I'm already on a repeat listen of Discovery. There's too much information to absorb, and as Tom Campbell described once, "It's like drinking from a firehose"
This information on how our reality is constructed, who we are, what is the big picture - including that very large part that most of us aren't aware of, why we are here, how our choices and behavior matter . . . it's important information to me.
When I think, however, of the people in my life that I would like to share this information with, or recommend this book to . . . I realize that this isn't going to be of interest to them. They aren't looking for explanations . . . at least at this time. And, ten years ago when this book first came out . . . I wouldn't have been interested in it.
So, I'd recommend this book to someone who wonders about things, wants to know how things work, thinks about the Who, What and Why of things.
Thankfully, the author is a person who has a good, if slightly wacky, sense of humor and that makes the trek easier and the journey a lighthearted one.
I bought the paperback trilogy, but found it hard to read. The Audible version is delightful because Tom Campbell's voice is intelligent and warm and he tells his corny jokes with no shame whatsoever. He made me laugh and smile at times, but most of the time I just try to keep up and absorb information about Consciousness, Physical Reality, Non-Physical Reality, and why, what and who we are.
The information he provides is very valuable.
This is a long audio book! But Rupert Sheldrake has a lot of territory to cover since he explains the history of science, the prominent scientists and their theories and discoveries, the changes over time, and shows the present state of science.
As a lay person with a general education, not focused on science, I realized there was a lot left out in my education as I listened to a lot of new information that I wish I had learned in school. I also found that Rupert Sheldrake made previously boring science interesting and relevant. More teachers should teach like he does.
With regard to the narration. There have been some audio books where I wondered who was talking - the author? was this a quote? In this book, especially in the first half of the audio book where there is a lot of history and various early scientists are being quoted, there is a lot of over-the-top acting by the narrators doing *voices* for various scientists. I guess these are supposed to be accents for people in old England, or France, or Italy, or early colonial? America. Because Rupert Sheldrake's own voice is quiet, dry, and calm, the accents come across as jarring. However, I never had to wonder *who* was talking. It was pretty clear that Rupert Sheldrake was quoting someone. I do think the narrator(s) doing the quotations could have been just as effective without going over-the-top.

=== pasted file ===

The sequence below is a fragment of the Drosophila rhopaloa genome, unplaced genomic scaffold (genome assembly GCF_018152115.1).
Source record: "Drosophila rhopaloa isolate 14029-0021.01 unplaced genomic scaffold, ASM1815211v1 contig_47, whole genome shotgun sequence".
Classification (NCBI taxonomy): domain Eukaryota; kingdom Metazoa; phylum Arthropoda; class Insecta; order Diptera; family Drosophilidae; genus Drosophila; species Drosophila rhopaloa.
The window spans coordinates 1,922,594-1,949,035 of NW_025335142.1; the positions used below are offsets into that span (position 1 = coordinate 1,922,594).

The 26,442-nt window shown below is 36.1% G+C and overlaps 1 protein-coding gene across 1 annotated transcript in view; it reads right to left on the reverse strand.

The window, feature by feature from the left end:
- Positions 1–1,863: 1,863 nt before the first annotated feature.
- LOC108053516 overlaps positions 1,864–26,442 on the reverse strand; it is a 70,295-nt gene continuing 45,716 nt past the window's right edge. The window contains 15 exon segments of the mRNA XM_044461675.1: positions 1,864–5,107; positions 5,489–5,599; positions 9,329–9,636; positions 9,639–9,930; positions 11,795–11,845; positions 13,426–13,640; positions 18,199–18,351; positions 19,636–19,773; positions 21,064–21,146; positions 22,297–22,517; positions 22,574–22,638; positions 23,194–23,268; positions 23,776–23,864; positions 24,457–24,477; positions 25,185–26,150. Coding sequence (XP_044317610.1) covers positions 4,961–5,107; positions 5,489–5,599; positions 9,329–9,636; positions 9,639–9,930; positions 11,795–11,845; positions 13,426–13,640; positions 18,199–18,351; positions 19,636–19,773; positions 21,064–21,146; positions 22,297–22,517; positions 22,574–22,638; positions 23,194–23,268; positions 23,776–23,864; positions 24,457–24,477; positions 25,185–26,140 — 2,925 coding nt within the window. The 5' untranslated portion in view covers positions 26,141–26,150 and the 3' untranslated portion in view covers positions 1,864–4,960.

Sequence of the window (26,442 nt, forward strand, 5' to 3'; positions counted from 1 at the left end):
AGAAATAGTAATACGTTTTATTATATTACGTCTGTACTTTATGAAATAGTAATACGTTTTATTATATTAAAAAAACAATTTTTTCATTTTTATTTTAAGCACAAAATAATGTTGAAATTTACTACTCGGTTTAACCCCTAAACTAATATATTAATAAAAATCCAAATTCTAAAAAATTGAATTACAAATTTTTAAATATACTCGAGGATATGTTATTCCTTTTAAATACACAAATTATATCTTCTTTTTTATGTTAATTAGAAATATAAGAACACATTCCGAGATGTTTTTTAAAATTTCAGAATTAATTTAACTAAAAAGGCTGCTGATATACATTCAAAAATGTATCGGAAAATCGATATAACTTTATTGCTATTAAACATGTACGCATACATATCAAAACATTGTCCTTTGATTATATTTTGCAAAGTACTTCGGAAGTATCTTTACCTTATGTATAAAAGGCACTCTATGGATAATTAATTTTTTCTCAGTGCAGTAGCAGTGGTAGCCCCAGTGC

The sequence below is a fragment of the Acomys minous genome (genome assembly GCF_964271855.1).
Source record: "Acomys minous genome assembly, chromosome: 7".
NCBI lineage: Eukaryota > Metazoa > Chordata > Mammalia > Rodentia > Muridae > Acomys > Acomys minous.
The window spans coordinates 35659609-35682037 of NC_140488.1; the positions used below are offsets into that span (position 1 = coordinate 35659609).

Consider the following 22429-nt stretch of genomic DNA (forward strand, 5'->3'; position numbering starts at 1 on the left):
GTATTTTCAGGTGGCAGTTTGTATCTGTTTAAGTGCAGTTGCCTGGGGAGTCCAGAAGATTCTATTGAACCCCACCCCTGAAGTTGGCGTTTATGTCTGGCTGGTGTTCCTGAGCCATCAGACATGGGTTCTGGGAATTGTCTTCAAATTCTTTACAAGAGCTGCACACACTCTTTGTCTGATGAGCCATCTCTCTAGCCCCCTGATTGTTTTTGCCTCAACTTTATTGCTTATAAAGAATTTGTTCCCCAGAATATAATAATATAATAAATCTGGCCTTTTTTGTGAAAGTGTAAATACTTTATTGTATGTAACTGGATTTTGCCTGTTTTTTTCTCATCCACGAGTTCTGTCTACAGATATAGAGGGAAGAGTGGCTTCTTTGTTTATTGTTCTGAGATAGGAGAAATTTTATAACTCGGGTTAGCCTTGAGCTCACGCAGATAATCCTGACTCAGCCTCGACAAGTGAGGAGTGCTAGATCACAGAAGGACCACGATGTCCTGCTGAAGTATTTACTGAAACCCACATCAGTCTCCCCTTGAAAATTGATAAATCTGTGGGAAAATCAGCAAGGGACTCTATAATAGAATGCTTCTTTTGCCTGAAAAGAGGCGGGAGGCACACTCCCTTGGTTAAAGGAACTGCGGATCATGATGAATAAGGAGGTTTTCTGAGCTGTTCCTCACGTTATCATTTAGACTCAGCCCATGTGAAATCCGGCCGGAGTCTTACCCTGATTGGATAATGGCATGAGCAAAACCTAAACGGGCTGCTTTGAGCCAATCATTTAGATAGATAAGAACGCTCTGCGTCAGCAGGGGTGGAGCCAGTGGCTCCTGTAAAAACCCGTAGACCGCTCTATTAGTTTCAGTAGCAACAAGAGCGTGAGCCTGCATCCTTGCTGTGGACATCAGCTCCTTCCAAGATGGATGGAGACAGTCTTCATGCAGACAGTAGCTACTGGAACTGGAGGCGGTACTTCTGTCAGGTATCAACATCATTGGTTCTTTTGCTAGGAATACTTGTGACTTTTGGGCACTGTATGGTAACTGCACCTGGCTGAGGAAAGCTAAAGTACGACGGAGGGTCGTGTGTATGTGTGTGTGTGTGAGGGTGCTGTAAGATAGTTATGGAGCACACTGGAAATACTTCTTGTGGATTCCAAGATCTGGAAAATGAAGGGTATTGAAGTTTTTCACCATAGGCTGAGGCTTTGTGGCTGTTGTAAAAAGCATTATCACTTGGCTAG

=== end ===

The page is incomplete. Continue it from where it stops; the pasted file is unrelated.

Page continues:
In the second half, Rupert Sheldrake reads some of the quotes himself, so the quotation *voices* are less, plus now that he has established the history of science, and laid out the foundation for the present state of science, he doesn't have to do so much quoting.
The second half was much more interesting. Rupert Sheldrake makes brilliant observations and points. Science is controlled and restricted by money, and by the human beings - scientists who limit the boundaries and usefulness of scientific research by where the funding is given. Amazingly, a lot of the restrictions of where science is now is simply by the refusal of many scientists to examine certain topics.
They won't even look! Rupert Sheldrake lays it all out.
The Intention Experiment and The Field were more in line with what was a new-age stage a lot of us were going through. There seems to be some recoiling from the extremes of new age-isms and some balancing going on - examining science - and even in science there is some movement to a middle ground where scientists are considering Consciousness.
The Bond seems to reflect a pulling back from a new age tone - although Lynn Mctaggert was more science based than other authors in the same group of authors we all read at the time - and this book is one science discovery after another - with social and cultural meaning and implications extracted.
It's interesting to see humanity's current condition and what appears to be a rapid evolution. Lynn McTaggert has made some fascinating connections and observations and the book is a positive experience.
The narration was fine.